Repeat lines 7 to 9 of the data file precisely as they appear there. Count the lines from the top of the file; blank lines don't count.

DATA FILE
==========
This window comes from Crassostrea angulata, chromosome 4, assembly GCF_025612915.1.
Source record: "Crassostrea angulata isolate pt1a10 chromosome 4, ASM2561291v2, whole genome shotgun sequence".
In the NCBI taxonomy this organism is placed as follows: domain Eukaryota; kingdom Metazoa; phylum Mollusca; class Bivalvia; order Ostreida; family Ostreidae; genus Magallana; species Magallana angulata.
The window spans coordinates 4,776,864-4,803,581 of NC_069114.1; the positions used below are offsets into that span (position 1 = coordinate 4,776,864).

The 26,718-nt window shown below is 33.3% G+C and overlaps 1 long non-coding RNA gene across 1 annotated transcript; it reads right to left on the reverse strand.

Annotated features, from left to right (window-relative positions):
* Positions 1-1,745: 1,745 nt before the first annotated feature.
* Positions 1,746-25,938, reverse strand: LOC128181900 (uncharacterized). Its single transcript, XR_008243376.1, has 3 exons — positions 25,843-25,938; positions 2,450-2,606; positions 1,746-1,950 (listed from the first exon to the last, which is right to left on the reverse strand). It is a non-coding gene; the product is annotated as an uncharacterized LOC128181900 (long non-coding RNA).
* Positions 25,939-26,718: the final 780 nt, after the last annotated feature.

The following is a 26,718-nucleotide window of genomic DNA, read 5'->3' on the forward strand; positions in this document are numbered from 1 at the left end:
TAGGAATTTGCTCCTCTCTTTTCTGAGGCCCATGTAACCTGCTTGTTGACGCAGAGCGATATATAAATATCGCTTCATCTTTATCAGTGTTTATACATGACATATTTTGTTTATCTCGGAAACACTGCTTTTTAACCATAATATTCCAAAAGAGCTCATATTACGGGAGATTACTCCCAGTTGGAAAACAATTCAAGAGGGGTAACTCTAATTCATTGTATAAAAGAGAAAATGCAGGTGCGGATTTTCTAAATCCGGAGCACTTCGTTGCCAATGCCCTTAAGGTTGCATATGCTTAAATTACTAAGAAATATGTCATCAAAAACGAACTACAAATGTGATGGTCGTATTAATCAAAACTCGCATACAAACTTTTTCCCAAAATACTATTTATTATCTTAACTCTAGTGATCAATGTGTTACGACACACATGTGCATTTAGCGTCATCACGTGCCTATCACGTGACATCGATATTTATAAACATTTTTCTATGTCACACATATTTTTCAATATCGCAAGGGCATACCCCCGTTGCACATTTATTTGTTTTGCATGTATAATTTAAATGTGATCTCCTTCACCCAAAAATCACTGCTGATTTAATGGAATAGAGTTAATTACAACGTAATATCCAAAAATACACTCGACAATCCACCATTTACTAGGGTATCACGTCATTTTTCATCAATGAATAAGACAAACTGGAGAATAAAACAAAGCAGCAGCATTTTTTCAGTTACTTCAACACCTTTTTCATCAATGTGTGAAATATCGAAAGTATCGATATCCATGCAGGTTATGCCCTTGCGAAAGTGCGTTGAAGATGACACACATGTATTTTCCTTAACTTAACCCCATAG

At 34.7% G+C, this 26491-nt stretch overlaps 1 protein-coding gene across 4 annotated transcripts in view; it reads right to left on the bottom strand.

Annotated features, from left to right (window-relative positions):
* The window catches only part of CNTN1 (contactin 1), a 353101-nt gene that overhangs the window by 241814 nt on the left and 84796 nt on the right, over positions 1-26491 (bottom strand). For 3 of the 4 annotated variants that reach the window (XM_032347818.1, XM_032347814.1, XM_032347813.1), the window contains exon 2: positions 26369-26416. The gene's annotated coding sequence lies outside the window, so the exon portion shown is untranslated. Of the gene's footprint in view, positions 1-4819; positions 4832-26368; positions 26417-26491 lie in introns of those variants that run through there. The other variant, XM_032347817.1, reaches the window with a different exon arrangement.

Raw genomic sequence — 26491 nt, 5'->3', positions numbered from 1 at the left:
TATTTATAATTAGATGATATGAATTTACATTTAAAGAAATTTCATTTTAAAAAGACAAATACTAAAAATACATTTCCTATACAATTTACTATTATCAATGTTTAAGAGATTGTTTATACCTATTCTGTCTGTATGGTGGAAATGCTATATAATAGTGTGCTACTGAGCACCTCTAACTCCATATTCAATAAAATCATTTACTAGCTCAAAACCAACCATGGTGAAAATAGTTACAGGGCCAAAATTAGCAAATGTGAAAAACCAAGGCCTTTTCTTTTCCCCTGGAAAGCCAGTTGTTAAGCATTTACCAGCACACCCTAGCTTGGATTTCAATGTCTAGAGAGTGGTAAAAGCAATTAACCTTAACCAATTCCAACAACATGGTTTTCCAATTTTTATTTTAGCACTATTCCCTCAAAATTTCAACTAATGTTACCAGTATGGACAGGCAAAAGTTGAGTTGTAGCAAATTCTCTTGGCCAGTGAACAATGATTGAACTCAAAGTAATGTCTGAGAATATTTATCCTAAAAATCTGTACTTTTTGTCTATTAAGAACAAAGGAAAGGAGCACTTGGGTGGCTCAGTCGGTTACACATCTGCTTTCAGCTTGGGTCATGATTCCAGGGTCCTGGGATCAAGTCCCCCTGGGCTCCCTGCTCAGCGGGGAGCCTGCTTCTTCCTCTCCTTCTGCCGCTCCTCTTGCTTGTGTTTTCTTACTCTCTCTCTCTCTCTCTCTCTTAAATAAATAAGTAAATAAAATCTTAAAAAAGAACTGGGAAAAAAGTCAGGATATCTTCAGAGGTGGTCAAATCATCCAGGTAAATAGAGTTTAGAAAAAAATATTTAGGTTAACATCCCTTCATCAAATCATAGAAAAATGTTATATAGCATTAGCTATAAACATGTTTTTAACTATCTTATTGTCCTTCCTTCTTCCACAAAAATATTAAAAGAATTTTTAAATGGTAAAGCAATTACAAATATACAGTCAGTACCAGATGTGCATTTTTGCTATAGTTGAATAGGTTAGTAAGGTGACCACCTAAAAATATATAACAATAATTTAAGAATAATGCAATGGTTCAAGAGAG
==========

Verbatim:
* Positions 1-1,745: 1,745 nt before the first annotated feature.
* Positions 1,746-25,938, reverse strand: LOC128181900 (uncharacterized). Its single transcript, XR_008243376.1, has 3 exons — positions 25,843-25,938; positions 2,450-2,606; positions 1,746-1,950 (listed from the first exon to the last, which is right to left on the reverse strand). It is a non-coding gene; the product is annotated as an uncharacterized LOC128181900 (long non-coding RNA).
* Positions 25,939-26,718: the final 780 nt, after the last annotated feature.